We are starting to think about how we are going to winter over.  We would love to find some winter jobs here but they are probably pretty scarce as most employment here is seasonal.  So we may put the boat on the hard and fly somewhere to try and find some temporary jobs to support us through the winter and hopefully have some cash left over for our journey next year through southern Alaska, Canada and into the lower 48.

July 6, 2015

Where East Meets West

Position  N52 d 16.73
         W179 d 59.53  Time 02:45 July 5

Well we left Kiska yesterday morning about 10.  We were going to stay one more day and do some more exploring but when we downloaded the weather it showed our window was opening early.  A bigger concern is it looked like it was closing early as well, i.e we were in for some bad weather if we didn't get going.  So we restored the dinghy and motor and packed everything away again and were off.  We left Kiska in a heavy fog sneaking out like the Japanese did 70 some years ago.  Anyway shortly after departing Kiska the fog lifted a bit and the day was rather nice.  We soon had a pod of Orcas escourting us away.  We again tried to get pictures and were mostly getting their splashes so in desperation we recorded some video so others can see.  When we finally get to some internet we have lots of photos to post.  Anyway the Orcas stayed with us for about an hour and then we saw a large whale blowing in the distance.  A great way to start a journey.

So what is up with the title?  It's a phrase that is often used, but in this case it is because we have officially entered the Western Hemisphere.  Now we have to remember to type a W instead of an E after our longitude readings.  This is where the dateline is supposed to be but as we said in an earlier post we have crossed that a long time ago.

We should arrive Adak Monday morning and we will probably stick there for a couple of days waiting for the weather to open up again.  There are actual people who live on Adak.  Though not as populated as it was when the Navy was there apparently there are 60 or so permanent residents and a bunch of contractors.  So hopefully we can get some internet and order an inverter.  Ours died the other day and it kind of cripples us as we need to run a generator to get any ac power to charge anything.  We can not get it shipped to Adak but hopefully will be able to arrange it being sent to Dutch Harbor so it is there when we arrive.

July 4, 2015

Kiska Walk

We went ashore today and wandered a bit.  We found lots of gun emplacements and tried to imagine a bit what it was like here during the war.  Kiska is famous because it is one of the two of the Aleutian Islands occupied by the Japanese during WW2.  In fact at one time there were over 5000 Japanese troops here.  The other island they occupied was Attu (where we just came from).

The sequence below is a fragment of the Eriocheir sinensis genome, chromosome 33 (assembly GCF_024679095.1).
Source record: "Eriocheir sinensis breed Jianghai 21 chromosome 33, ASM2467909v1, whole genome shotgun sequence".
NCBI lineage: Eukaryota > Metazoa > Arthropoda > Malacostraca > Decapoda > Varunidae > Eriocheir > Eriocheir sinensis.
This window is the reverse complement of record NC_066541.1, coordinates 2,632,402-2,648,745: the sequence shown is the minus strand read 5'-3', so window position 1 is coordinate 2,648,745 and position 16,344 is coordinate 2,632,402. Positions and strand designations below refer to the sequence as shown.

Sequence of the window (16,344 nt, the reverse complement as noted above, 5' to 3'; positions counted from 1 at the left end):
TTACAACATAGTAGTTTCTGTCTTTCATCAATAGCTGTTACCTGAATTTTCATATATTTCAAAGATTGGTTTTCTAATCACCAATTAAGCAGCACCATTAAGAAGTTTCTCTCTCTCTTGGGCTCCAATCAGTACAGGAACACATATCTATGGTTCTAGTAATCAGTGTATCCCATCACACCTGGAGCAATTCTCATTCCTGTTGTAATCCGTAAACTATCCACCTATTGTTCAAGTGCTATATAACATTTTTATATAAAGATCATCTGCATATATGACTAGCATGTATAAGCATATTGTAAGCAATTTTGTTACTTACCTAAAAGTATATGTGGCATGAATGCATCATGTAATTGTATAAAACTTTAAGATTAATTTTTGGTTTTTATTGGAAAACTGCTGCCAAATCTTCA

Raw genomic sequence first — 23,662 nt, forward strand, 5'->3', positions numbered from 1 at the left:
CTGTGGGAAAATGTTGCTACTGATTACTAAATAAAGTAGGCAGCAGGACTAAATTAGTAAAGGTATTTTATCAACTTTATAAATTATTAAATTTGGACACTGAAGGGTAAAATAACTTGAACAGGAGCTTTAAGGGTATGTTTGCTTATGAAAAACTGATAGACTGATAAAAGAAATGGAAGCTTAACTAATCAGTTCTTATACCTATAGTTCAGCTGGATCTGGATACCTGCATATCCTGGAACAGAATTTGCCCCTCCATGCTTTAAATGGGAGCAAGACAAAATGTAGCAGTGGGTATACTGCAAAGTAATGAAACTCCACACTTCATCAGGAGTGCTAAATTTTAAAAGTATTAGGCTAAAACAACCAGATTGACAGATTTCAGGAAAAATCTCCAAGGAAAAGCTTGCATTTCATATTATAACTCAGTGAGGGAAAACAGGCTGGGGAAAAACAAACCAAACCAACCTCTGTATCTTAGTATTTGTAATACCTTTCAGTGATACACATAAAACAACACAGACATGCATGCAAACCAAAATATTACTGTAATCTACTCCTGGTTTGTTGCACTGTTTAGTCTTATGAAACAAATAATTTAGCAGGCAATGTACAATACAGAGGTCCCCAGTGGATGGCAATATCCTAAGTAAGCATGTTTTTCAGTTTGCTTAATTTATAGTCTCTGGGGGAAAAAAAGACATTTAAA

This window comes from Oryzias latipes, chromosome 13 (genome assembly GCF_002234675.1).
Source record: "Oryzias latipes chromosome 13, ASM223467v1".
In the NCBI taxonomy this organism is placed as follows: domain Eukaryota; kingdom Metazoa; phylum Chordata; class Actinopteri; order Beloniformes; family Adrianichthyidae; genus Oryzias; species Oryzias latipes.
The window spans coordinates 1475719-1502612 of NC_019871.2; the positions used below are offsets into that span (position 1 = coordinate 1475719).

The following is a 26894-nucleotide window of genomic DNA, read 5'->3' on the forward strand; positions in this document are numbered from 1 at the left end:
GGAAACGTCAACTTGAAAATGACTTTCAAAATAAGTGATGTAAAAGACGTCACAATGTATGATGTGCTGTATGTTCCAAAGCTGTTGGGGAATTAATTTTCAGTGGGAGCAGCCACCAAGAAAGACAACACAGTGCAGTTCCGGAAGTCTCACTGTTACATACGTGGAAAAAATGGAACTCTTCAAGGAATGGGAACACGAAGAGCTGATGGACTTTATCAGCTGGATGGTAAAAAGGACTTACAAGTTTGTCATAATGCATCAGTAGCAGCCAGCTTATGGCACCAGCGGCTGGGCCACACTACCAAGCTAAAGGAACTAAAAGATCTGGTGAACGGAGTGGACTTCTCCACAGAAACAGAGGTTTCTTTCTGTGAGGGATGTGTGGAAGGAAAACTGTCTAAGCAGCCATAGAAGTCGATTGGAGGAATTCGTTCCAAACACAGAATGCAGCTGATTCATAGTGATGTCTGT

The difference was Attu had a very bloody battle by the Allies to reclaim it.  However once Attu fell it left the Japanese quite vulnerable on Kiska.  They were being blockaded by the allies while they prepared to reclaim the island.  But as is normal here there was some extreme fog and the Japanese snuck away.  The Allies could not believe they were able to escape the blockade and there were some casualties due to friendly fire from their own troops.  Not too mention the money that went into the pre landing bombings.

We think we found the ruins of the underground hospital and we saw a bald eagle.  We didn't find the two man sub that is supposed to be here.  Right now we are waiting on a weather window if it doesn't happen maybe we will make that a mission tomorrow.

a wreck on the beach, picture taken from top of the hill
Sari Timur and Rhapsody at anchor in Kiska Bay
gun on the hillside

remains of the underground hospital

a gun sticking out from a collapsed bunker

July 3, 2015

Anchored Kiska

Well we finally made it.  After bragging about how things were going for the first 20+ hours they sure went not so nice after that.  The seas were a bit confused but still large enough to make pointing very high near impossible.  The winds were strong enough everything still needed to be double reefed then we ran into the 3.5 knot current that is famous around here but caught us completely unaware.  So we are here now, will sleep like rocks tonight I am sure as neither of us got much over the last 36 hours.

When we arrived we noticed a rather large vessel at the mouth of the bay.  They receive the fish from the boats fishing out here and transfer them back to port.  Talked on the radio a bit with them tonight, and hope to meet up with them tomorrow.

We Have Left Attu

Position N 52 d 30.222
  Still E 176 d 00.734

Well we finally had a weather window and shot out of Attu.  The winds we from the Northwest at first and blowing pretty strong but as they were from behind we could use them and were broad reaching at high sixes and low sevens.  We even touched 8 knots at one point.  That's when I knew we had to shorten sail!

Anyway the wind is lightening now and veering so it is a bit more on the beam at present.  A little less comfortable but the autopilot likes it better.  It is 1 am and we still have just under 80 to go before we hit Kiska.  The wind is supposed to continue lightening and veering.  Let's hope it holds off on both for a little longer.  We are still making mid 5s at preasent so if we can keep it up will be in Kiska before 4 this afternoon.  Fingers crossed!

Post Script I have waited until 0730 to send this and yes the wind has veered.  Our arrival will be late